I've completely fleshed out my idea for a mobile web app. I've created the mockups in Sketch 3, and have documentation of all the models and controller actions I need to make this app work.

I want to focus heavily on UX, so I'd like to quickly create an HTML/CSS prototype with full interactions so I can do usability testing, tweak and repeat before I get too deep into aesthetics, UI, data structures and all the other details that go into making a mobile web app.

I tried using D3.js a while back to make interactive mockups according to this article. Although, it became increasingly complex to setup every interaction.

I don't want to get too caught up in the details of making models, controllers and all the such (since I'll be using Rails for the app). So what tools would be best for making quick interactive mockups so I can focus most of my time on usability testing?

  • 1
    Your question boils down to: "How should I make a prototype?" That is way too broad for any single person to answer definitively. Use the tools that work best for you: InVision, Principle, Rails, paper, whatever! Dec 19, 2015 at 23:28

1 Answer 1


If you want to make quick mockups, you shouldn't focus on development and visual design yet.

1. Paper prototype

Drawing your ideas with pen and paper will allow you to try all sorts of layouts in a small amount of time. It's quick and it helps you to focus on the structure of your design.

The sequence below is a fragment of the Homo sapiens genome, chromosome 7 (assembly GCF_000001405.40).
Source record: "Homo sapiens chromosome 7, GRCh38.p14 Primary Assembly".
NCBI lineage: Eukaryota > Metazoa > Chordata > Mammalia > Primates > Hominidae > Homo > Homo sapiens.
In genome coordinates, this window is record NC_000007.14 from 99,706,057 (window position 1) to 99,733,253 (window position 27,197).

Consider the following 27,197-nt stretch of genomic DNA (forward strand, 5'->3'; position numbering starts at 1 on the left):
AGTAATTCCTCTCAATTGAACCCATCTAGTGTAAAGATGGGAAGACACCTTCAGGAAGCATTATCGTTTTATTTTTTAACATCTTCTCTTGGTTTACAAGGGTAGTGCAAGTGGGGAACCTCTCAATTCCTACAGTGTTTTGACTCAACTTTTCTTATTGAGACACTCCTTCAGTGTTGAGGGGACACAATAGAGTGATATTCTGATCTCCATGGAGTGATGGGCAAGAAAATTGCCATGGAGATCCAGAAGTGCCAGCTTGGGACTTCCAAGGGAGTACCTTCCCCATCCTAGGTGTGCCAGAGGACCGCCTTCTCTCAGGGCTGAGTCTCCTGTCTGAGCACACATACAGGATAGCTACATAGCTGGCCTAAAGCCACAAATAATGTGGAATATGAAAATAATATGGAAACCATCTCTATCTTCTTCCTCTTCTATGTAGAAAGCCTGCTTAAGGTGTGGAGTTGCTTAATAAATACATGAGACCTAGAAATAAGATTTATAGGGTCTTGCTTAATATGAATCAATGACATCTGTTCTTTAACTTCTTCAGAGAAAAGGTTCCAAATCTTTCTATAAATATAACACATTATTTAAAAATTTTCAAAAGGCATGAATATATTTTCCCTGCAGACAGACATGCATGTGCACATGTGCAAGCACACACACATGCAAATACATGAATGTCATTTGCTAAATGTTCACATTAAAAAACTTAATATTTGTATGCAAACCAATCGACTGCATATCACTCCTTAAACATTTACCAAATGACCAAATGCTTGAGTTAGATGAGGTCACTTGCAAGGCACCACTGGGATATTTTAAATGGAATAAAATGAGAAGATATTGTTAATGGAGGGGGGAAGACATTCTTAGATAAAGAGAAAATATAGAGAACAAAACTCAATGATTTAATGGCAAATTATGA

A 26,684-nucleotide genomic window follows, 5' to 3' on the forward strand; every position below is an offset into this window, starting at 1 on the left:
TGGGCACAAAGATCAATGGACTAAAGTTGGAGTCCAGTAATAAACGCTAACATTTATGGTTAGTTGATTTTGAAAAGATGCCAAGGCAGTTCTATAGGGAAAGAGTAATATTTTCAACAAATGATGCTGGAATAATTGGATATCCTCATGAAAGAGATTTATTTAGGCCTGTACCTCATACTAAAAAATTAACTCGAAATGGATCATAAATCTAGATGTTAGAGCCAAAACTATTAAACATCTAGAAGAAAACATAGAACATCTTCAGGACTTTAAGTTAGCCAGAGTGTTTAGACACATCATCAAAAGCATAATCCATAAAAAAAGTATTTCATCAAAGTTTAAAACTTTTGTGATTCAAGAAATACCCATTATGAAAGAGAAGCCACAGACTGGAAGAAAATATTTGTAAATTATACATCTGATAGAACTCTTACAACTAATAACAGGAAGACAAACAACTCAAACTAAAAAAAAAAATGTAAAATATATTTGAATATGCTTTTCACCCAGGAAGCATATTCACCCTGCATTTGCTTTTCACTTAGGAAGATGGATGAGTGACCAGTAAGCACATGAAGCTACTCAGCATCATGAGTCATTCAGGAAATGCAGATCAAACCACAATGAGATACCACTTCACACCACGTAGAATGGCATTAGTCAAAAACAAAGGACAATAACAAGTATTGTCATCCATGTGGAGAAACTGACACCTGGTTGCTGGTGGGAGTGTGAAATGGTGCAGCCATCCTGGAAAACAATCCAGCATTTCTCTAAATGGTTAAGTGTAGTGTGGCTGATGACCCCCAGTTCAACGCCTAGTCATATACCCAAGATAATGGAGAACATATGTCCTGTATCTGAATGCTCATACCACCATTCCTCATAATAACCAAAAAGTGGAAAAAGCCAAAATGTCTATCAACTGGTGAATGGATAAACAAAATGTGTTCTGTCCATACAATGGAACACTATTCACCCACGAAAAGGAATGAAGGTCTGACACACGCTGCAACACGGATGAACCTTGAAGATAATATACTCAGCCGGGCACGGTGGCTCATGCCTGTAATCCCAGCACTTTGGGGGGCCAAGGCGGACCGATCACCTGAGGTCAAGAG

With POP, you can quickly convert your sketched wireframes to a working prototype.

Test your wireframes.

Go to your target audience and let them navigate your wireframes. If they're unclear in this stage, you can go back to the drawing board without the waste of development hours.

2. Design

After making the perfect wireframe, you can start making a killer visual design which needs to improve the user experience. In this stage, you can finally focus on colors, fonts, animations, images and content with Sketch, Photoshop or other design tools (maybe after effects for motion designs).

Test your Design.

Go to your target audience again and test the visual designs to see if they like it

3. Development

This is the last stage of the iteration. Now you know that your structure and design is user friendly and makes the user happy, you can stretch your fingers and start developing.


If you want to quickly test some ideas, use an app (like POP) that makes your wireframes interactive. But don't forget that testing should always be done at the end of every step.

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